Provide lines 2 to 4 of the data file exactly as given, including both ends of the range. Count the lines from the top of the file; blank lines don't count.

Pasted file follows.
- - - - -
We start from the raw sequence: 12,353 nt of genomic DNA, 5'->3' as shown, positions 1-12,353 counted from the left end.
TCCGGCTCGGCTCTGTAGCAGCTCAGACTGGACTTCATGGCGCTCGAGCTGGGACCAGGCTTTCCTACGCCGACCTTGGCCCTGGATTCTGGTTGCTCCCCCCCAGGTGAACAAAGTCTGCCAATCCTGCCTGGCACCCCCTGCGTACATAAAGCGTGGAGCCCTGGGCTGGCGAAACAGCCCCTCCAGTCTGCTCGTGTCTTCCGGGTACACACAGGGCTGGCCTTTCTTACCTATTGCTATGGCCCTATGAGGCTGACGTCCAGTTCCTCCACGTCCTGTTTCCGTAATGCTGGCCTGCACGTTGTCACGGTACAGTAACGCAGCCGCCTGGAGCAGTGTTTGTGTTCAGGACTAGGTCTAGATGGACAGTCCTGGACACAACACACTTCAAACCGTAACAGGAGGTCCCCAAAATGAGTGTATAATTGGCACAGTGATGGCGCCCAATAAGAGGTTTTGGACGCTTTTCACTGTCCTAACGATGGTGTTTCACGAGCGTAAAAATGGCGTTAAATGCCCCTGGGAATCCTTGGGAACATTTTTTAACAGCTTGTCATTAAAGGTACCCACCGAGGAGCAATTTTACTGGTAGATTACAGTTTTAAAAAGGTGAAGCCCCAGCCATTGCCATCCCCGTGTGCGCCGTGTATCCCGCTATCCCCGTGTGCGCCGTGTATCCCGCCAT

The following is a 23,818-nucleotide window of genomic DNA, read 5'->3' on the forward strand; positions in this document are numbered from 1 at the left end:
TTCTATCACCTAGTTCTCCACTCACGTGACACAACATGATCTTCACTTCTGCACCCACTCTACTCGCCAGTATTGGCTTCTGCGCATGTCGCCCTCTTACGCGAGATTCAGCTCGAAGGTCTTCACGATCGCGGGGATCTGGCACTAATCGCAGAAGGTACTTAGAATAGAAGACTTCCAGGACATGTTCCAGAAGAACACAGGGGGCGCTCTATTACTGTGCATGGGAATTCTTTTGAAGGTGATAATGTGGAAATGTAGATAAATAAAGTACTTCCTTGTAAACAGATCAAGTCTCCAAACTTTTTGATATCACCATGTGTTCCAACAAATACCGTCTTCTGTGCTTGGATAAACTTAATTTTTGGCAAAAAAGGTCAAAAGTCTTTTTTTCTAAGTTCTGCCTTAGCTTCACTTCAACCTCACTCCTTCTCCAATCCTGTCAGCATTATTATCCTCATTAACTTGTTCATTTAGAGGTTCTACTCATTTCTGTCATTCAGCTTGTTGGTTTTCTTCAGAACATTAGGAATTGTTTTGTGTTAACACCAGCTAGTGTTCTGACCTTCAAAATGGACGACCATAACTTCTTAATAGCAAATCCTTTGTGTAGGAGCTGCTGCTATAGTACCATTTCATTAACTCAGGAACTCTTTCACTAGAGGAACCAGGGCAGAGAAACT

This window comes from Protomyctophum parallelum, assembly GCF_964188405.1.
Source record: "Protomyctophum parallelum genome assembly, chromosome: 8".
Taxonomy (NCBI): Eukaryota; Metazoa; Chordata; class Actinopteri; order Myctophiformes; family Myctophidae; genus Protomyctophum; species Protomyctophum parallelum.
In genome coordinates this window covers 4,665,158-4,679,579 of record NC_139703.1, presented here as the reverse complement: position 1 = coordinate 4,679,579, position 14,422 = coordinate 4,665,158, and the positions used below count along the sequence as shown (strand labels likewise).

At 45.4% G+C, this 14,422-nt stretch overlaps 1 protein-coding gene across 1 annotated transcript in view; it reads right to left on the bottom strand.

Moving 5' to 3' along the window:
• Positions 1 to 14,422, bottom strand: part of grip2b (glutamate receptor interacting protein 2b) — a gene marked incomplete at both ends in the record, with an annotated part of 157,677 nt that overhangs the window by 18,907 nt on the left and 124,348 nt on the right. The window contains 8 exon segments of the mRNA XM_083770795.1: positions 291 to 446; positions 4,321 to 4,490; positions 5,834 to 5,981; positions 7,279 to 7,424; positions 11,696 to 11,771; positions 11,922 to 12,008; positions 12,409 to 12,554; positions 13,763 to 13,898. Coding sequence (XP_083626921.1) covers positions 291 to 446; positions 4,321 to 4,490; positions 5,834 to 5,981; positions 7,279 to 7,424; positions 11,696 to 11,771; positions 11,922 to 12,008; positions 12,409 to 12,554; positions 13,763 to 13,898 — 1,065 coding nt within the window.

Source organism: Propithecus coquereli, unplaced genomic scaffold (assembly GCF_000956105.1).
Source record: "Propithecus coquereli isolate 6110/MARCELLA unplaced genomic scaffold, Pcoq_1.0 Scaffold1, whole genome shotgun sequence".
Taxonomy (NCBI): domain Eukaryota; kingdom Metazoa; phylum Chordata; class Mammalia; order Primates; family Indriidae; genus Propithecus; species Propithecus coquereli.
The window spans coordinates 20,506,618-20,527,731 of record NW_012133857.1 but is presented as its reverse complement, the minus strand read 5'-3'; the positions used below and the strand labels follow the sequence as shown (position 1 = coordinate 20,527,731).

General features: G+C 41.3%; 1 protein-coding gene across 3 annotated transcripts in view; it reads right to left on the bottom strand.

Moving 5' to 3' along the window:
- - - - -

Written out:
TCCGGCTCGGCTCTGTAGCAGCTCAGACTGGACTTCATGGCGCTCGAGCTGGGACCAGGCTTTCCTACGCCGACCTTGGCCCTGGATTCTGGTTGCTCCCCCCCAGGTGAACAAAGTCTGCCAATCCTGCCTGGCACCCCCTGCGTACATAAAGCGTGGAGCCCTGGGCTGGCGAAACAGCCCCTCCAGTCTGCTCGTGTCTTCCGGGTACACACAGGGCTGGCCTTTCTTACCTATTGCTATGGCCCTATGAGGCTGACGTCCAGTTCCTCCACGTCCTGTTTCCGTAATGCTGGCCTGCACGTTGTCACGGTACAGTAACGCAGCCGCCTGGAGCAGTGTTTGTGTTCAGGACTAGGTCTAGATGGACAGTCCTGGACACAACACACTTCAAACCGTAACAGGAGGTCCCCAAAATGAGTGTATAATTGGCACAGTGATGGCGCCCAATAAGAGGTTTTGGACGCTTTTCACTGTCCTAACGATGGTGTTTCACGAGCGTAAAAATGGCGTTAAATGCCCCTGGGAATCCTTGGGAACATTTTTTAACAGCTTGTCATTAAAGGTACCCACCGAGGAGCAATTTTACTGGTAGATTACAGTTTTAAAAAGGTGAAGCCCCAGCCATTGCCATCCCCGTGTGCGCCGTGTATCCCGCTATCCCCGTGTGCGCCGTGTATCCCGCCAT

The following is a 23,818-nucleotide window of genomic DNA, read 5'->3' on the forward strand; positions in this document are numbered from 1 at the left end:
TTCTATCACCTAGTTCTCCACTCACGTGACACAACATGATCTTCACTTCTGCACCCACTCTACTCGCCAGTATTGGCTTCTGCGCATGTCGCCCTCTTACGCGAGATTCAGCTCGAAGGTCTTCACGATCGCGGGGATCTGGCACTAATCGCAGAAGGTACTTAGAATAGAAGACTTCCAGGACATGTTCCAGAAGAACACAGGGGGCGCTCTATTACTGTGCATGGGAATTCTTTTGAAGGTGATAATGTGGAAATGTAGATAAATAAAGTACTTCCTTGTAAACAGATCAAGTCTCCAAACTTTTTGATATCACCATGTGTTCCAACAAATACCGTCTTCTGTGCTTGGATAAACTTAATTTTTGGCAAAAAAGGTCAAAAGTCTTTTTTTCTAAGTTCTGCCTTAGCTTCACTTCAACCTCACTCCTTCTCCAATCCTGTCAGCATTATTATCCTCATTAACTTGTTCATTTAGAGGTTCTACTCATTTCTGTCATTCAGCTTGTTGGTTTTCTTCAGAACATTAGGAATTGTTTTGTGTTAACACCAGCTAGTGTTCTGACCTTCAAAATGGACGACCATAACTTCTTAATAGCAAATCCTTTGTGTAGGAGCTGCTGCTATAGTACCATTTCATTAACTCAGGAACTCTTTCACTAGAGGAACCAGGGCAGAGAAACT